Categories
Articles Insights

How US and UK perceptions of experiential are converging

It’s no secret – the past 16 months have been tough for experiential agencies. So, it’s thrilling to see live brand experiences bouncing back strongly. It’s also important to acknowledge and applaud the innovation we’ve seen during this time, fast-tracking industry progress and stretching the possibilities for brands, beyond what might have seemed possible pre-pandemic. The brand experience landscape is forever changed. As are the perceptions of it.

What does this mean for the future of experiential? What is the impact in terms of how brands (and which brands) are using the discipline, and how and why does this differ by market? Starting with those at the forefront; the US and UK.

The omni-channel mindset

Before the pandemic, US brands were more inclined than their UK counterparts to view experiential campaigns with an open, omni-channel mindset, looking to their agencies to create engaging experiences, regardless of the channel and developing more integrated activities. This forward-thinking “format-free” approach was not being embraced in the UK to the same extent.

Agencies could often be siloed or selected for their “specialisms”, and briefs were often more prescriptive, at times stifling the creative possibilities. The same brand types would incorporate brand experiences into their annual plans in the UK, in a somewhat formulaic style. While several of these brands remain on the experiential sidelines, we’re seeing the challengers stepping forward, with a more flexible, open-minded approach. Fully embracing the lull, or lethargy, from their big-brand competitors.

As US brands emerge into the recovery, it seems their hunger for this free-thinking approach has grown, as is their reliance and trust in their agencies to advise on the best and most appropriate approach.

Increasingly and refreshingly, brands are supplying briefs with no specific format in mind for their activation, willing to let the agency lead on how best to engage the target audience to meet campaign objectives. Idea first – execution second.

A cautious return

An activation for Henkel brand Zotos Professional (ZP) started out as a more traditional brand experience brief in a live environment, but evolved into a purely digital campaign, in order to deliver the best, most relevant and engaging experience for the audience in question. ZP was comfortable with the shift in format, so long as the integrity of the idea was maintained. It is one of a number of post-pandemic US activations being digitally led.

Indeed, the term “hybrid” appears to be the new normal, with agencies now able to offer clients the best of what went before, while also drawing on the innovation seen during the pandemic to amplify and deepen experiences. Live activations have a live-stream element. Digital is booming.

Brands are understandably cautious, so it makes sense that they’re leaning towards digital/virtual activations, but with more live elements being built into the mix than was the case a few months back. In this way, digital technology is helping to accelerate the experiential revival in the US.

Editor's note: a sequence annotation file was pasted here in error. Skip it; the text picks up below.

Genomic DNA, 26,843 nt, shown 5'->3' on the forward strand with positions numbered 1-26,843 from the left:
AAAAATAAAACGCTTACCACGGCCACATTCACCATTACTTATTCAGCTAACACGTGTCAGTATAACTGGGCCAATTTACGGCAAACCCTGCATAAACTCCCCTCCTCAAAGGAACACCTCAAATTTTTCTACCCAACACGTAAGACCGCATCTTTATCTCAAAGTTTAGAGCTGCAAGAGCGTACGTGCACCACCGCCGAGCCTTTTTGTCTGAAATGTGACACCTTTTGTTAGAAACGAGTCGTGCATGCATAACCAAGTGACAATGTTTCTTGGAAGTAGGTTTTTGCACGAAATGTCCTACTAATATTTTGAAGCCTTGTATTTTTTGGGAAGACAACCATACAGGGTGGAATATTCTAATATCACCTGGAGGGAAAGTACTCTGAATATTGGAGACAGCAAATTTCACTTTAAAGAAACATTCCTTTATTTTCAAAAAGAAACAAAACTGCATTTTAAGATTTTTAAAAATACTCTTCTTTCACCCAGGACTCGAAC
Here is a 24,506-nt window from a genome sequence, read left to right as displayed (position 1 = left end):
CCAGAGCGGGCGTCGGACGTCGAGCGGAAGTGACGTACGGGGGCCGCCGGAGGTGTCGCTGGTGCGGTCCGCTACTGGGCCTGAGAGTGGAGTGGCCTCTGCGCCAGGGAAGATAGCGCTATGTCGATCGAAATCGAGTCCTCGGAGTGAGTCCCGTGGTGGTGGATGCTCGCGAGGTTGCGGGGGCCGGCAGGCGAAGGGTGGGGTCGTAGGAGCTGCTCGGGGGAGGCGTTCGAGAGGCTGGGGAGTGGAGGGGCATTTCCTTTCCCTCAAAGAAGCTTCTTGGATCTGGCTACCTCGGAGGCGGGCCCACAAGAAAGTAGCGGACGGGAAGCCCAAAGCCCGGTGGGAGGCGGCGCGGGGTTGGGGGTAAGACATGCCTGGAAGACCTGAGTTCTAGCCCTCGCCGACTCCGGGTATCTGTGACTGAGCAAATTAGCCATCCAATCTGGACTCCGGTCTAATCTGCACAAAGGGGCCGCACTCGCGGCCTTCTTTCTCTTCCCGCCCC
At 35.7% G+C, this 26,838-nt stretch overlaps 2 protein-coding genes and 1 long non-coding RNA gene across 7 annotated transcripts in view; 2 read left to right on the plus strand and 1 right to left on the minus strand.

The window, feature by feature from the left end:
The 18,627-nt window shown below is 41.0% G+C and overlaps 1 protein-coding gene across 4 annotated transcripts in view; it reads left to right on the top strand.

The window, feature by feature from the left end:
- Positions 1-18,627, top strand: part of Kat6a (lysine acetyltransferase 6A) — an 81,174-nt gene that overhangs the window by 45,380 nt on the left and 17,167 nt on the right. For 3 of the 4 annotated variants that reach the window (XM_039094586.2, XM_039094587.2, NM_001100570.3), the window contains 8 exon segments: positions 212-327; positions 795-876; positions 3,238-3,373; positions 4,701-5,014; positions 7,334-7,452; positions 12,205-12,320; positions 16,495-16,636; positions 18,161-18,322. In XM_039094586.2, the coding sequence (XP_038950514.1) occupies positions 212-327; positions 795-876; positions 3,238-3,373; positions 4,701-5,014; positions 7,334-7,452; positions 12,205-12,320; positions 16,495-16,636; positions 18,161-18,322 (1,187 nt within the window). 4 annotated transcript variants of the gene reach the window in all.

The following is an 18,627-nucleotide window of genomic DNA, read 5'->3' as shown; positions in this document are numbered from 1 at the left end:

There’s been a similar, if slightly more cautious, return to brand experiences in the UK, but in a more traditional way, with touring activations across the country still popular to reach consumers nationwide, rather than digital amplification.

However, there are signs that UK brands are taking a broader view. A recent survey of about 100 brand marketers found that 91% felt brand experience didn’t just have to mean live, which is unlikely to have been the case 16 months ago. So it appears that brands are starting to open their eyes to other forms of activation and potentially looking to their brand experience agencies to offer this range of options – just not as enthusiastically as in the US.

The contrast could well be due to the sheer scale of the US compared with the UK, forcing brands and agencies to explore efficient ways to achieve reach for the experiences they create, making PR-able stunts and campaigns with a social or digital aspect more typical.

However, by embracing a hybrid, omni-channel future, the UK will not only be able to rise to consumers’ hunger for experiences, but also deliver more effective activations that also acknowledge the acceleration of digital technology that’s taken place during the pandemic.

The future of experiential

It’s telling that YouGov’s tracker informs us that “boredom” and “frustration” are the strongest emotions currently felt by the British people, replacing “stressed” and “scared”.

Brands can meet this demand with exciting, engaging activations delivered in the most appropriate way, not only with respect to health and safety restrictions but also reflecting where the audience is and what they want to do, embracing digital technology and social media to build engaged communities united through experience.

US brands are setting the pace in this new world of experiential and, as if often the case, we foresee a similar trend emerging in the UK.

Sarah Priestman is President at Sense New York, and Nick Adams is Global CEO of Sense.

This article first appeared in Campaign Magazine, July 21st 2021.

Categories
Articles Insights

How to run a successful experiential marketing campaign

Running a successful experiential marketing campaign takes planning and processes, as well as preparing for the unexpected.

We’ve learned this the hard way from our 15 years on the front lines here at Sense. As with all marketing campaigns, your experiential goals should align with your wider brand and business objectives. So, to maximise your campaign’s consistency and impact, you’ll need an agreed process that your whole team can work through together.

Experiential marketing campaigns are different to traditional campaigns in that they always involve an element of direct customer interaction. This needs to be built into your campaign process from the strategy stage, because it’s often at the heart of the campaign itself. Every experience is different, but here are six fundamental and future-proof steps to make sure your experiential marketing campaigns have maximum impact.

1. Understand your goals